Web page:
It seems like a lot of your work ties together really big issues with very local aspects, like your community and your family. Can you talk more about that connection?

A lot of the work that I’m doing or the research that I’ve done connects to my own culture and my family and my experiences. It doesn’t make sense to me to disconnect yourself as a person, and your experiences, from the work that you do or the research that you do. That seems like a very Eurocentric way of doing things.

In the past couple of years, there’s been more widespread attention to environmental racism in America, due to the struggles against pipelines — especially DAPL. How do you think that greater awareness or focus can best be channeled to effect change?

I’m a really strong believer that the best way to do things is locally, or from home. And I think that … it’s more obvious, or it’s being talked about more. Environmental racism, and things like that — those are just words that have been used to describe an experience that has always been there. So a lot of that is showing the people who have never thought about this or experienced this what it’s like, or what it is. But I think for most of us who have experienced environmental racism, or who have experienced food injustice, or being undocumented, or whatever oppression that we’ve experienced, we’ve always known these words. And we’ve never needed to have a bigger lens on us, because we’ve always been doing things from home, and surviving and thriving in the ways that we can.

What motivates you to do this work?

For me personally, it’s part of my well-being to reconnect with my own community and my own cultures and traditional knowledge. It’s made me a stronger person and has been a way for me to process a lot of the trauma that I’ve experienced. And also, trying to see a vision for the future that doesn’t forget about the past.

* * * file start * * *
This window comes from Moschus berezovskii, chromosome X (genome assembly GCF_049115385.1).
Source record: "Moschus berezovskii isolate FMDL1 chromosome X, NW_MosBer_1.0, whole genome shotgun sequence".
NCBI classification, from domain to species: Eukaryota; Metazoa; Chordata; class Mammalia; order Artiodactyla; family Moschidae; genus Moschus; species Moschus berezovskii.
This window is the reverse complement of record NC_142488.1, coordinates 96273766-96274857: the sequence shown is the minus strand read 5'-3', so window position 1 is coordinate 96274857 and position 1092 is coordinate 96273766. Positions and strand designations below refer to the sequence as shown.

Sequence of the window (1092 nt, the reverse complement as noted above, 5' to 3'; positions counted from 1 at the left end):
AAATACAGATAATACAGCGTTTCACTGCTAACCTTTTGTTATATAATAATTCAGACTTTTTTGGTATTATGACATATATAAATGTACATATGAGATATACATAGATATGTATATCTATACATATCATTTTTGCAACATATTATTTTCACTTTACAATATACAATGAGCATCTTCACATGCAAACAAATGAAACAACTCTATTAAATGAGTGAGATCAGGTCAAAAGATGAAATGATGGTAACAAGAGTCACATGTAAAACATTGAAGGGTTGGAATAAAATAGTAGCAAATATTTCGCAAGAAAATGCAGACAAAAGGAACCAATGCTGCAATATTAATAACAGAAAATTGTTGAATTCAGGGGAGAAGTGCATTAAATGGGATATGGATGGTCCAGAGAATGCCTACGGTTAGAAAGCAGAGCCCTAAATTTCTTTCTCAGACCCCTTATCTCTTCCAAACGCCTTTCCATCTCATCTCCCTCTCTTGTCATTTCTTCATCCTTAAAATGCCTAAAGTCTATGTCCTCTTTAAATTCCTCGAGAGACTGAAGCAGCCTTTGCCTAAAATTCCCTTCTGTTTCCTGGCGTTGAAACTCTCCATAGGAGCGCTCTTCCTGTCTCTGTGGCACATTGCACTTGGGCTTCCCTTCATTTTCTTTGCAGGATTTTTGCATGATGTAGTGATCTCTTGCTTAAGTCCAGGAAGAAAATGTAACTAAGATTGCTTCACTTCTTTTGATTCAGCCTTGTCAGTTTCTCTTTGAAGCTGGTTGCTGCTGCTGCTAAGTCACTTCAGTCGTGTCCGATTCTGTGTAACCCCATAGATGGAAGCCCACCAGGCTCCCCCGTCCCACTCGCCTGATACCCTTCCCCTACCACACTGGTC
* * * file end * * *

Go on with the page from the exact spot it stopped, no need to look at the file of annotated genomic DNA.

What do you do to stay connected to your culture and your ancestors?

I think my whole existence — the fact that I’m alive — is a big part of that. But other than that, connecting with plants is a way that I’ve stayed close. I always keep an altar at home. That’s just something that I do because that’s part of my culture.

Are there any current structures around either food justice or environmental racism that you’d like our readers to know about?

There’s so many things. It’s hard to say one thing. But … be conscious about the way that you navigate the world with your privileges. I think one of the hardest things is that people don’t necessarily recognize — or I guess, white people don’t necessarily recognize — when they’re being appropriative or when they are not understanding their privilege and taking up too much space. I think that can apply to a lot of things, like gentrification. I lived in the Bay Area, I live in Tucson — those things are obvious in both places, and I’m sure they’re very obvious in every other city in America. I go back home and I see people that are privatizing beaches, that are building big hotels along the beach. I see people that are not from there who are living there and taking up land there. It’s not like it’s been the end of taking away land from natives, or people of color, because that’s still continuing.

In your talk, you mentioned your frustration when you were in academia with the sterile approach to science. You’ve also expressed concerns about appropriation. How do you think academic institutions, in your ideal world, would approach ecology? Would you want them to include every aspect of traditional knowledge?

It would definitely have to include traditional knowledge, but it would [also] have to include providing resources and training to people from the communities, wherever these scientists are working, to be able to carry out projects. So, I think this isn’t about who is in higher education, or who has access to higher education, but [about] making space for people [who] have always been here, and are from here, and that continue to remediate a lot of the bad science that has been going on. Another thing — I think when talking about sterile environments and stuff like that, I think that those places come from money. It’s about how much money a lab is getting. It’s about who gets access to that information. It’s not about creating a sustainable place for future generations.